Now, Catania had plenty of reason to believe that the letter was bogus. He had last met with Wheeler and Eaglin on March 12, back when it was far from clear that the hospital would be opened for bids, since Maryland developer Carl Jones already had a claim to the Greater Southeast property. At the time, Population had not firmed up its financing or a partnership with a health-care provider, so Catania says he told them to come back when everything was in place. The only reason the meeting even happened, Catania says, was because Ward 8 Councilmember Marion Barry had vouched for Eaglin.
Over the summer, the Jones deal fell apart, leaving council and city officials to scramble to find another buyer for the hospital, but Catania never heard from Population again. Plus, there were plenty of rumblings about Eaglin’s reputation: At the hearing, Sharon Baskerville, executive director of the D.C. Primary Care Association, accused Eaglin of falsely listing her group as a partner on a grant application.
Baskerville was also upset to see her photograph and her organization listed as a partner on Eaglin’s company’s Web site, which was dismantled shortly after the hearing. “He puts together a lot of people, drops a lot of names.…I’ve just never seen anything of substance come to fruition,” she says.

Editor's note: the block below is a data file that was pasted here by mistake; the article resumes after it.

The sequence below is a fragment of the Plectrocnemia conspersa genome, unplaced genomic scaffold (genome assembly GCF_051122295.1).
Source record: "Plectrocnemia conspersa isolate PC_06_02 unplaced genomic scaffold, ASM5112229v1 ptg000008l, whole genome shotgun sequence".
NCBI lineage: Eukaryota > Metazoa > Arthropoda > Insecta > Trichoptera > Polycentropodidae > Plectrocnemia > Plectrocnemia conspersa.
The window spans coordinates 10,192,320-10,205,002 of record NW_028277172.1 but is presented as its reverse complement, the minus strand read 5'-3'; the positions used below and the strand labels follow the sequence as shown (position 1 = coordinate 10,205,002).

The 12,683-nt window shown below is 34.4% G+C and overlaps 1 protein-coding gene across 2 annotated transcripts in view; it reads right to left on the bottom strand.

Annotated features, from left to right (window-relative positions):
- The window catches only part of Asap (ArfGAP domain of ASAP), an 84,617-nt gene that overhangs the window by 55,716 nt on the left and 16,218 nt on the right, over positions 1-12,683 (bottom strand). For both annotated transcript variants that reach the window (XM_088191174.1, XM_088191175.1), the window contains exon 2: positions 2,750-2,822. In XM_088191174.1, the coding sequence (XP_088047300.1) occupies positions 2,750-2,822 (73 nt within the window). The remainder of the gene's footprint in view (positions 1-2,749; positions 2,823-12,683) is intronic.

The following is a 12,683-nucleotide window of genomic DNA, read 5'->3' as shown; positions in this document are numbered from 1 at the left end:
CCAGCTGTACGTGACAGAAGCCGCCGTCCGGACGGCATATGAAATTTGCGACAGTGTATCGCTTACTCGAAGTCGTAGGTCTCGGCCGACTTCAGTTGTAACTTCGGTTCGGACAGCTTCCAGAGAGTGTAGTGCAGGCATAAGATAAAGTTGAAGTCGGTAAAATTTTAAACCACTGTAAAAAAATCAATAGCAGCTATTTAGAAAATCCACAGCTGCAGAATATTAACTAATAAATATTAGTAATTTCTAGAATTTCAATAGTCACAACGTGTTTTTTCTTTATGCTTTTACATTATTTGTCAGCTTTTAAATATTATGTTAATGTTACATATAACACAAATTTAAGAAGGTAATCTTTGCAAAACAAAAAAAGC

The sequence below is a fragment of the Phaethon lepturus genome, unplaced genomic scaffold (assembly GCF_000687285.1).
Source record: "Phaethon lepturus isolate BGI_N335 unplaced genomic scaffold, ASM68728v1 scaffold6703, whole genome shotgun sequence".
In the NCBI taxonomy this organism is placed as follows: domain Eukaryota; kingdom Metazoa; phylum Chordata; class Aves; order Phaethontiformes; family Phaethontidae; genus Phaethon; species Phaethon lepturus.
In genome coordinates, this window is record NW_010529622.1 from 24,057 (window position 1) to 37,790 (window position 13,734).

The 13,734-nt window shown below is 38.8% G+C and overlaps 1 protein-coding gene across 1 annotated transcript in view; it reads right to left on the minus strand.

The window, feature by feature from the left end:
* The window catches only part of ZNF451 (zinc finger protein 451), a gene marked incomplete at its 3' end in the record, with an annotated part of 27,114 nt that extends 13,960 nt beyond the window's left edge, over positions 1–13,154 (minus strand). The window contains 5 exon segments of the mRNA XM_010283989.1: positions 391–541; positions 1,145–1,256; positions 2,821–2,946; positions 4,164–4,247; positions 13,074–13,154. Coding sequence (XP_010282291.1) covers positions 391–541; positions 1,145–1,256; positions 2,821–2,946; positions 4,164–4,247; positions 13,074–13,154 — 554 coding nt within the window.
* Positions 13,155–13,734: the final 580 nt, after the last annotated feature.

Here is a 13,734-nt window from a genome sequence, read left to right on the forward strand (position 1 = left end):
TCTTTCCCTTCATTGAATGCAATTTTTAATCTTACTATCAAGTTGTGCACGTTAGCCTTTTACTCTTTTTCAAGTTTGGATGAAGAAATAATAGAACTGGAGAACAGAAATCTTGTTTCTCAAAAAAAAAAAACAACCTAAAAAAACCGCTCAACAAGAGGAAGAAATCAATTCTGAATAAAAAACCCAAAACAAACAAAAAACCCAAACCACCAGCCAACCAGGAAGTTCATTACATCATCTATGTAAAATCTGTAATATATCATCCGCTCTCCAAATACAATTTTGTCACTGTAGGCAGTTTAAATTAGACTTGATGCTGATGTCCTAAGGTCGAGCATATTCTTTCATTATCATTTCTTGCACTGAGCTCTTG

Another reason to think the letter was bogus: The letter itself seemed like something only Dan Rather could believe. It was unsigned, for one thing, transmitted by e-mail. The letterhead appeared different from a genuine letter Spears had sent Tuft a week earlier—including an upside-down logo for Ascension Health, Providence’s corporate parent, at the bottom of the page. And the coup de grâce: The electronic metadata on the Microsoft Word file indicated that the letter had been written by “jeaglin” on the same day the Specialty agreement was signed, hinting that the letter might have been fabricated to at least delay any imminent deal.
But Catania’s bulldogging went a bit too far. For one thing, Population actually seems to be a legitimate corporate entity. LL checked the District’s online corporate registry, and Population registered as a limited liability company here in late July. (Before the hearing, a Catania staffer checked several online databases and called the city to check if Population had a business license but did not consult the corporate registry.)
The other half of the gotcha fell apart when Woodson backed off his characterization of the bogus letter. In a Washington Business Journal story Friday, Eaglin deemed the letter a draft that was mistakenly distributed at a mid-September meeting of Seegars’ advisory neighborhood commission. Woodson, a partner at Holland & Knight, said he didn’t know about it because it had been generated by Providence’s in-house legal counsel without his knowledge. Woodson did not return LL’s calls for comment.
Questions about the letter remain: What changes did Eaglin make to the letter? And just how accidental was it that the letter ended up in Seegars’ hands?
The due-diligence failures were not helped by the scoop’s last-minute timing. Catania staff didn’t learn of the letter’s existence until Sept. 24; that evening, a staffer contacted Woodson, who knew nothing about it. “Everyone hit the roof,” Catania says. The letter itself didn’t surface until the day of last week’s hearing.
Neither Catania nor any council staffer, Eaglin says, called him about the letter before the hearing. He says he didn’t hear about any of the allegations over the letter until that night.